Thursday, August 07, 2008

Steve's therapy, redux

Monday, July 21, 2008, 7:00pm

Dr. Debra Sussman's office

After my illustrious attempt at therapy back in the day, I never thought I would be in a shrink's office again, but here I am.

"Steve, Felicia, come on in," she smiles, as if we were her long-lost cousins.

"Please call me Tim," she says.

Debra extends her arms to hug us, but we hesitate, and she ends up patting our shoulders. It's awkward.

The room seems made for calm reflection, from the maroon couch to the soft carpet and the nondescript wallpaper; though it manages to relax me, I forget what it looks like five minutes after I leave.

"So, what's up?" Debra says, placing her hands in her lap.

"We've been fighting," Tim says.

"Really?" asks Debra, raising her eyebrows, as if she were some kind of accountant or tax adviser who couldn't possibly help us. "What'cha been fighting about?"

"I work late hours at a restaurant in downtown Boston. I barely get to see Steve at all, since he works during the day, and he's really frustrated about it. He never gets to see me, and we're newlyweds, and he feels like we should be spending a lot more time together."

"Is this correct, Steve?"

"Yeah. But she didn't mention that she has wanted a chef job for a long time. This is her lifelong dream, and it's finally coming true, and she needs me to be more understanding about that. She loves me, and enjoys our time togther, but she also needs to be happy and fulfilled careerwise, and this is the only way she sees to accomplish that right now."

Debra looks at me, then at Tim, then back at me. The room fills with silence for what feels like an hour.

"Let me tell you something," she says, matter-of-factly. "You just stated each other's points of view perfectly. Know how I know you did it perfectly?"

We look at her.

"Because you didn't interrupt each other, and you didn't correct each other. Not once. I have couples who have been coming to me for 18 months who still can't do that. You did it the first day!"

She smiles.

"Can we go now?" I ask, and we all laugh.

"Steve, did you know what the hours were when she took the job?"

"Well, yeah, but--"

"So that's a yes?"

I know where she's going. I didn't object when Tim was interviewing for the job, so I have no right to object now. But that's an oversimplification.

"And Tim, you spent a lot more time with Steve before you took this job, right?"

"Yes! But he knew that--"

"So that's a yes also," Debra says.

Good! For a minute there, I thought I was being ganged up on.

"Steve, do you want her to quit?"

"No, I just want more of her time."

"How's she supposed to do that? She works late nights!"


"And Tim, do you want Steve to just be happy with the way things are now? Are you happy with the way things are?"

I would really love it if Tim said the right thing here. I'm not going to lie to you: It's hard feeling like I've taken a back seat to my wife's career.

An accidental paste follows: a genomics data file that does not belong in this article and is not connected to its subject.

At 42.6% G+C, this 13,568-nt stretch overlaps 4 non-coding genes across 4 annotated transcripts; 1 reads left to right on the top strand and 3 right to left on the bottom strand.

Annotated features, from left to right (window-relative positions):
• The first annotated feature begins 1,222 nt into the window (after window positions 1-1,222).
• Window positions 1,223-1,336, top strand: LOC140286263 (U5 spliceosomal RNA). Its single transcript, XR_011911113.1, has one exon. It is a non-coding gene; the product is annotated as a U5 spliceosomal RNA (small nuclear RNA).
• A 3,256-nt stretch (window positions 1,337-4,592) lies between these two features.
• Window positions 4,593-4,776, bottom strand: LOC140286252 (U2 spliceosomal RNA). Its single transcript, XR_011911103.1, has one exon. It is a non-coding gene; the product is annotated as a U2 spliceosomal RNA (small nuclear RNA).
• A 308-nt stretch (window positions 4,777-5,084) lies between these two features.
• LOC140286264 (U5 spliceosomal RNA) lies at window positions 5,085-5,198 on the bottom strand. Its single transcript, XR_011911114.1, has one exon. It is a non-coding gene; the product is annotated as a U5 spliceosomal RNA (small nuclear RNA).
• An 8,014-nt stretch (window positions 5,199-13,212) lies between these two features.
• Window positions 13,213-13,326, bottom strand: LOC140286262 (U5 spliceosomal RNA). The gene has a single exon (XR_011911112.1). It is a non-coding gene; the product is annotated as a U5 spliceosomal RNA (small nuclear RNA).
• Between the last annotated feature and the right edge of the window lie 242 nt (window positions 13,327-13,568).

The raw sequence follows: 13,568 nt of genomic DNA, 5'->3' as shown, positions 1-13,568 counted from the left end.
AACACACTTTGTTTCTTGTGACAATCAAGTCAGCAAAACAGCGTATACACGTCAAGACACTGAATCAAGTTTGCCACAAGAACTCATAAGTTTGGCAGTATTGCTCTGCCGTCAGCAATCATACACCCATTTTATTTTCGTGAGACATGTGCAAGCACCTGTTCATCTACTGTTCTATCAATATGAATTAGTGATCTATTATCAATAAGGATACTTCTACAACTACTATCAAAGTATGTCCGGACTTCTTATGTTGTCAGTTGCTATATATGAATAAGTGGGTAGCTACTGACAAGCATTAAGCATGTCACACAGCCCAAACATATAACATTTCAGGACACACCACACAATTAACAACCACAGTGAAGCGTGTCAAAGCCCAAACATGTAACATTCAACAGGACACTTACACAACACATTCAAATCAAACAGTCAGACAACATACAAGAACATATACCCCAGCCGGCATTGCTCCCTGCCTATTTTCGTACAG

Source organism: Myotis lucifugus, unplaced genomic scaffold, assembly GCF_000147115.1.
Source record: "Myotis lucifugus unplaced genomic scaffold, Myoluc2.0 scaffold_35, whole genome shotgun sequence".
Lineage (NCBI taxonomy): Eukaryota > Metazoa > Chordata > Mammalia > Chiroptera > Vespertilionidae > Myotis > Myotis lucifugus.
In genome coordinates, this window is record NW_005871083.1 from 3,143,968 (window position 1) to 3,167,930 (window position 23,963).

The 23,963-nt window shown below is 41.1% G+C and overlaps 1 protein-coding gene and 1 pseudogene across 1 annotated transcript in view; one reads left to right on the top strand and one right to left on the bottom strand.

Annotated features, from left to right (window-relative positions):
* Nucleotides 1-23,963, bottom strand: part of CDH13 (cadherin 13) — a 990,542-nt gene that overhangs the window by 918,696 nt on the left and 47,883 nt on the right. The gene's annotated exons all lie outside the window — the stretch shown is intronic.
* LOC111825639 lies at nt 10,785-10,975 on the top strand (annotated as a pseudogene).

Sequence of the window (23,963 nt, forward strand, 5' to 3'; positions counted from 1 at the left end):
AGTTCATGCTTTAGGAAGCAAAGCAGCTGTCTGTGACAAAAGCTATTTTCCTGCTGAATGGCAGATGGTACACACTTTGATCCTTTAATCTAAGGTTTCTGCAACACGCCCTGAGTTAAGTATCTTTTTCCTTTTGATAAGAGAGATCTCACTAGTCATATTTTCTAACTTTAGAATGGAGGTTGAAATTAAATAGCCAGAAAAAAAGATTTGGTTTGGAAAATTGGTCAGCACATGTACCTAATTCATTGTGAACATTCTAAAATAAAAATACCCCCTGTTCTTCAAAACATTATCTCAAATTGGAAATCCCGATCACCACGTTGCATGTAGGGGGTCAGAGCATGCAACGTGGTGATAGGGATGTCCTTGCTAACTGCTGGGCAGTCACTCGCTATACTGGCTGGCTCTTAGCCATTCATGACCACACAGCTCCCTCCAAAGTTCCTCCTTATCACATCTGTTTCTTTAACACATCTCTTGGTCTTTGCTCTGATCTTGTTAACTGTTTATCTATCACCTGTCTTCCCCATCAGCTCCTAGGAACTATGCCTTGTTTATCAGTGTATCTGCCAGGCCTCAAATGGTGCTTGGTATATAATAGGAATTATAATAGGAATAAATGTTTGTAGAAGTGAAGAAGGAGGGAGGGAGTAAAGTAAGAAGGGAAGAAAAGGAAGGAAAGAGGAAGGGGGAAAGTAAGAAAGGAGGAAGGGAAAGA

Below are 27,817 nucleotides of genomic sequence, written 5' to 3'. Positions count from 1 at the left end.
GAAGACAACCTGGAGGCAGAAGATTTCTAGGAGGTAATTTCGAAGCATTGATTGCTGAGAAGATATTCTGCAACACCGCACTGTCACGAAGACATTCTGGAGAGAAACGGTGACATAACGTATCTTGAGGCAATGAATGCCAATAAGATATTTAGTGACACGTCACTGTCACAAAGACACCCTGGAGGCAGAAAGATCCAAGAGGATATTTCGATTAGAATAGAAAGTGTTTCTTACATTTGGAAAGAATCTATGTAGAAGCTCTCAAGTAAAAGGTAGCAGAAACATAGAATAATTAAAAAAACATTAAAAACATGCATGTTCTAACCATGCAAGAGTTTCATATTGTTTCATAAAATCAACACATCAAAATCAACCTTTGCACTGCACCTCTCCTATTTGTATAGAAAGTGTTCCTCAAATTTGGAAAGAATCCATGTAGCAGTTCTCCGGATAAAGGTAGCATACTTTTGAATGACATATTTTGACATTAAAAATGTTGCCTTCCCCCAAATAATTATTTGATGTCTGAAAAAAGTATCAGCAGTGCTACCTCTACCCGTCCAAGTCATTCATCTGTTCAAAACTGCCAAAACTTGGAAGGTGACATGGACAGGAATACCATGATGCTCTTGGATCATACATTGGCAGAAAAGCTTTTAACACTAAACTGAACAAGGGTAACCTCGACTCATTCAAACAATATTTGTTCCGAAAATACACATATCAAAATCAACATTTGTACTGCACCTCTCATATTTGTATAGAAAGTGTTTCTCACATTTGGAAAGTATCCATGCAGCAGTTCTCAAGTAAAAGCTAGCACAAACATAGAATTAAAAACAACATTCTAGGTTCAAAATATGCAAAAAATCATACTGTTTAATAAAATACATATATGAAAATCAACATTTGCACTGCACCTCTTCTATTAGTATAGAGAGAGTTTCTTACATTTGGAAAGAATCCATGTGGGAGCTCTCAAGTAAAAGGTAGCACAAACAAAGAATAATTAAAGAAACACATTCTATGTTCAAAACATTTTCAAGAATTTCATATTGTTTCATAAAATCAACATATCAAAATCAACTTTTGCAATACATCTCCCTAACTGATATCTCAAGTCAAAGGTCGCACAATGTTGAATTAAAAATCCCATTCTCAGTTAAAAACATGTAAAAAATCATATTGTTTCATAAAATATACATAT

"I miss him," Tim says, looking sadly at me. "I know you might not believe that, Steve, but I miss you so much."

"Me too, Tim."

"So you want me to tell you how you can spend lots of time together while you both work full time on different schedules," Debra says, looking at us.

"No, I told you we were fighting," Tim says. "The problem is the fighting. We're not communicating."

"You're communicating fine," Debra says.

"We're communicating fine today," Tim says. "At home we're screaming and swearing, and..."

"Fighting is not a bad thing, you know."

"It is when it's taking over the marriage," Tim says.

Wow. These two aren't playing around. Better just stay out of their way, for now.

"Steve, do you agree?" asks Debra.

So much for keeping my nose out of it.

"Trust me. We wouldn't have gone to all the trouble to come out here unless it was an emergency," I say. "You know, I just wish--"

They both look at me. "What?" They say in unison.

"No, it's nothing, it was just something stupid."

"Say it," says Debra. "There's no judgment allowed in this room. There are no dumb statements."

"I was just gonna say, I wish we could both stay up all night and spend that time together instead of sleeping. But, I go to work in the mornings, so I have to sleep."

"Wait a minute," Debra says.

"No, I can't pull all-nighters. There's no way."

"You don't have to," she says. "Steve, what time do you get home from work?"

"I dunno. Six-thirty? Seven?"

"And what time do you get home, Tim?"

I see where she's going with this. I get home, eat something, and sleep for seven hours or so, then Tim gets home and we chill out until I go to work.

"You could just sleep when you get home!" Tim says. "Then we can spend time together!"

"I know. But that would screw up our body clocks big time, wouldn't it?"

"This is not a long-term solution, guys," Debra says. "But it sounds like you're not connecting, and you need more time together. Give this a shot. Stay up together and talk about your situation. Talk about your long-term goals as a family. Are you planning on having children?"

"Yes!" Tim says.

"You do realize it's going to get harder when you have kids, right?"

"We know," Tim says, looking at the floor.

"Spend an overnight together and talk about how you're going to fit kids into your schedules. That's your homework," Debra says.